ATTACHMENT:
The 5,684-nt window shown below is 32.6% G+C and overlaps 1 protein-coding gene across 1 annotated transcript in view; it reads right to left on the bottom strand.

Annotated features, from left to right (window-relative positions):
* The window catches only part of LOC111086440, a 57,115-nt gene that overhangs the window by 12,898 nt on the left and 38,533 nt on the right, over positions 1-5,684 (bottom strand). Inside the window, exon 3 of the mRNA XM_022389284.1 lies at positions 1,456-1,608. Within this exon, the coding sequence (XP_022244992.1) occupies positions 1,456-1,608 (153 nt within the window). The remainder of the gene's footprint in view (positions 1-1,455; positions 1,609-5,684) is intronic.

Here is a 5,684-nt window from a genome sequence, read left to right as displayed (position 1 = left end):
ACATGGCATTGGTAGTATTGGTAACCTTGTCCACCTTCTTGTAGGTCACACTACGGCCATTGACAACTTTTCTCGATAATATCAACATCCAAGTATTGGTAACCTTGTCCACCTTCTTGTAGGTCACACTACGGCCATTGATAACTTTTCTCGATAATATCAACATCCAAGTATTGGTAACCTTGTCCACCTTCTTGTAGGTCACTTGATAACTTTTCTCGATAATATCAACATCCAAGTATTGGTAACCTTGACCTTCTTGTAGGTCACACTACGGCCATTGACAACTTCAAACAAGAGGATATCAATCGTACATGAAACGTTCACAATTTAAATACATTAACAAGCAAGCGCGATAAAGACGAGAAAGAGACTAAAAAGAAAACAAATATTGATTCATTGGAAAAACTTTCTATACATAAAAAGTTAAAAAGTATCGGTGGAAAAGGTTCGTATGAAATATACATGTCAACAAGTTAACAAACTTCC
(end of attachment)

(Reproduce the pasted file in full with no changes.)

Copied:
The 5,684-nt window shown below is 32.6% G+C and overlaps 1 protein-coding gene across 1 annotated transcript in view; it reads right to left on the bottom strand.

Annotated features, from left to right (window-relative positions):
* The window catches only part of LOC111086440, a 57,115-nt gene that overhangs the window by 12,898 nt on the left and 38,533 nt on the right, over positions 1-5,684 (bottom strand). Inside the window, exon 3 of the mRNA XM_022389284.1 lies at positions 1,456-1,608. Within this exon, the coding sequence (XP_022244992.1) occupies positions 1,456-1,608 (153 nt within the window). The remainder of the gene's footprint in view (positions 1-1,455; positions 1,609-5,684) is intronic.

Here is a 5,684-nt window from a genome sequence, read left to right as displayed (position 1 = left end):
ACATGGCATTGGTAGTATTGGTAACCTTGTCCACCTTCTTGTAGGTCACACTACGGCCATTGACAACTTTTCTCGATAATATCAACATCCAAGTATTGGTAACCTTGTCCACCTTCTTGTAGGTCACACTACGGCCATTGATAACTTTTCTCGATAATATCAACATCCAAGTATTGGTAACCTTGTCCACCTTCTTGTAGGTCACTTGATAACTTTTCTCGATAATATCAACATCCAAGTATTGGTAACCTTGACCTTCTTGTAGGTCACACTACGGCCATTGACAACTTCAAACAAGAGGATATCAATCGTACATGAAACGTTCACAATTTAAATACATTAACAAGCAAGCGCGATAAAGACGAGAAAGAGACTAAAAAGAAAACAAATATTGATTCATTGGAAAAACTTTCTATACATAAAAAGTTAAAAAGTATCGGTGGAAAAGGTTCGTATGAAATATACATGTCAACAAGTTAACAAACTTCC